Forever a subjective science: the bias against psychological evidence motivated by political party identification
Links to Fileshttp://library.towson.edu/cdm/ref/collection/etd/id/48190
MetadataShow full item record
Type of Workapplication/pdf
vii, 56 pages
DepartmentTowson University. Department of Psychology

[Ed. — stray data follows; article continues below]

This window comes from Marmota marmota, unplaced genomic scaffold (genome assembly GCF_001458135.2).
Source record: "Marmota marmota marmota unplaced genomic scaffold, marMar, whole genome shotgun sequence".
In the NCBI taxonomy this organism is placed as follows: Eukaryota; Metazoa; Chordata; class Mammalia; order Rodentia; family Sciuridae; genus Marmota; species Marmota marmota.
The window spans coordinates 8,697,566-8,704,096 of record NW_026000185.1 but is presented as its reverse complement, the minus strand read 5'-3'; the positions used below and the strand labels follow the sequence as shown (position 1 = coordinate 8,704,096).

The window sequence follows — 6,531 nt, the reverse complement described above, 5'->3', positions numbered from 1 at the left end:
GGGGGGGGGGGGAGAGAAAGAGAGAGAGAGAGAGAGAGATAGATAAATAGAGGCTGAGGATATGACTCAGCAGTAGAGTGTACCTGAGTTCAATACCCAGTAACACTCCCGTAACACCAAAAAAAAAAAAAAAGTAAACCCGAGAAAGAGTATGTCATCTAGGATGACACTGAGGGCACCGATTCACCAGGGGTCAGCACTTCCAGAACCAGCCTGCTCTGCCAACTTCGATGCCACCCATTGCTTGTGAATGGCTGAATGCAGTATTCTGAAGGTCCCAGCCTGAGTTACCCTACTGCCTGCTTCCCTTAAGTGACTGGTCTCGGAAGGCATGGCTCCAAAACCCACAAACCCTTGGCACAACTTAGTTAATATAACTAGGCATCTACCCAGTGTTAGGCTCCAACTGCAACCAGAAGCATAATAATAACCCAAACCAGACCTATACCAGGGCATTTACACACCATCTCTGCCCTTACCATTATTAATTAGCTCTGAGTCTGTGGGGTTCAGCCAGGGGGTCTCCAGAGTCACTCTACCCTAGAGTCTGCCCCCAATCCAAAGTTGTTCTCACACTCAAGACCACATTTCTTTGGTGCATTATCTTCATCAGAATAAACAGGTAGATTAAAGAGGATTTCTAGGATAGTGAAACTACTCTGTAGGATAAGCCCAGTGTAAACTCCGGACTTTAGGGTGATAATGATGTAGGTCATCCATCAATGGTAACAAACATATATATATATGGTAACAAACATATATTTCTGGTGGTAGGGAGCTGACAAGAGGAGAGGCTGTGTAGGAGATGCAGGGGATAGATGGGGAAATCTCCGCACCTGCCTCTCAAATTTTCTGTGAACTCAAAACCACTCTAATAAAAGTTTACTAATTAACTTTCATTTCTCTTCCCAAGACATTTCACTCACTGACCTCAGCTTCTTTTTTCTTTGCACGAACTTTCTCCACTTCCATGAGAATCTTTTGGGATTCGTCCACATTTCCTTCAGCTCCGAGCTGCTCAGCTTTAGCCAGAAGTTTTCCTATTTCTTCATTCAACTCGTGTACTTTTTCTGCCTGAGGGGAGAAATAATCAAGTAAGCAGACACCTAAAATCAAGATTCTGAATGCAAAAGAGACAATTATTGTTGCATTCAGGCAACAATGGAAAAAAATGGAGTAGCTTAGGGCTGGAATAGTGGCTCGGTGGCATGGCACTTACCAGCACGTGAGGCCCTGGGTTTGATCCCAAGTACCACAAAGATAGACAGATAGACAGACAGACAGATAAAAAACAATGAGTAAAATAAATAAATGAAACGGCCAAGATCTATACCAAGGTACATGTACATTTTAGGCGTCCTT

To further investigate the bias against psychological methodology, this study assessed the difference between quality ratings of two types of psychological evidence (MRI scan or cognitive pencil-and-paper testing) given by an expert witness. Additionally, a language manipulation (subjective or objective) and participants’ political party affiliation were assessed in regards to quality ratings. Results indicated a bias against behaviorally-based psychological evidence compared to the neuroscience-based psychological evidence, with neuroscience evidence rated more favorably than behaviorally based evidence. This rating was accentuated in the evidence conditions when participants were motivated by their political preference. Participants who identified with the political party of the politician rated evidence more negatively than those who did not match his affiliation. The language manipulation failed to elicit strong enough effects in the results. Future research should focus on creating a stronger language manipulation and how moderating effects, such as political affiliation, can influence individuals’ opinions on evidence.